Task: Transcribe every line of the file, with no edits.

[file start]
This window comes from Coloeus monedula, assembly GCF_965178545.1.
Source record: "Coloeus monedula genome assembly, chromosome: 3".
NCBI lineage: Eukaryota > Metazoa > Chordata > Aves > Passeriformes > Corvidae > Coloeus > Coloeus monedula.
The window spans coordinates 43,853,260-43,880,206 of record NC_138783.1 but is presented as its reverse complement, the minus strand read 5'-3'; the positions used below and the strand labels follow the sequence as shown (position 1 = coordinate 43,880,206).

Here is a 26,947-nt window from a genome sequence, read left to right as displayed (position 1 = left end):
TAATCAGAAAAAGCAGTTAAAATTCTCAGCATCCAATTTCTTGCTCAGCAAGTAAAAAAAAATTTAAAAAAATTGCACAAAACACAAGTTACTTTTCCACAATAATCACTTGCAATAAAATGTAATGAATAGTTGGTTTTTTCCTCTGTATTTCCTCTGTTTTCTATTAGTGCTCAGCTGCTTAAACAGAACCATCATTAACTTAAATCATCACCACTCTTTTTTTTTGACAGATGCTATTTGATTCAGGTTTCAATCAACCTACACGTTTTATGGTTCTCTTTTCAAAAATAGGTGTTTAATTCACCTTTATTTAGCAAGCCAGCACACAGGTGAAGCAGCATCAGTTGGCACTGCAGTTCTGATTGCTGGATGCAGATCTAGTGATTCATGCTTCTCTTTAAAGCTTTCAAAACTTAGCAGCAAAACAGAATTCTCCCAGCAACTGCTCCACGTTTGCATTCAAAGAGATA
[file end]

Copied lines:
This window comes from Coloeus monedula, assembly GCF_965178545.1.
Source record: "Coloeus monedula genome assembly, chromosome: 3".
NCBI lineage: Eukaryota > Metazoa > Chordata > Aves > Passeriformes > Corvidae > Coloeus > Coloeus monedula.
The window spans coordinates 43,853,260-43,880,206 of record NC_138783.1 but is presented as its reverse complement, the minus strand read 5'-3'; the positions used below and the strand labels follow the sequence as shown (position 1 = coordinate 43,880,206).

Here is a 26,947-nt window from a genome sequence, read left to right as displayed (position 1 = left end):
TAATCAGAAAAAGCAGTTAAAATTCTCAGCATCCAATTTCTTGCTCAGCAAGTAAAAAAAAATTTAAAAAAATTGCACAAAACACAAGTTACTTTTCCACAATAATCACTTGCAATAAAATGTAATGAATAGTTGGTTTTTTCCTCTGTATTTCCTCTGTTTTCTATTAGTGCTCAGCTGCTTAAACAGAACCATCATTAACTTAAATCATCACCACTCTTTTTTTTTGACAGATGCTATTTGATTCAGGTTTCAATCAACCTACACGTTTTATGGTTCTCTTTTCAAAAATAGGTGTTTAATTCACCTTTATTTAGCAAGCCAGCACACAGGTGAAGCAGCATCAGTTGGCACTGCAGTTCTGATTGCTGGATGCAGATCTAGTGATTCATGCTTCTCTTTAAAGCTTTCAAAACTTAGCAGCAAAACAGAATTCTCCCAGCAACTGCTCCACGTTTGCATTCAAAGAGATA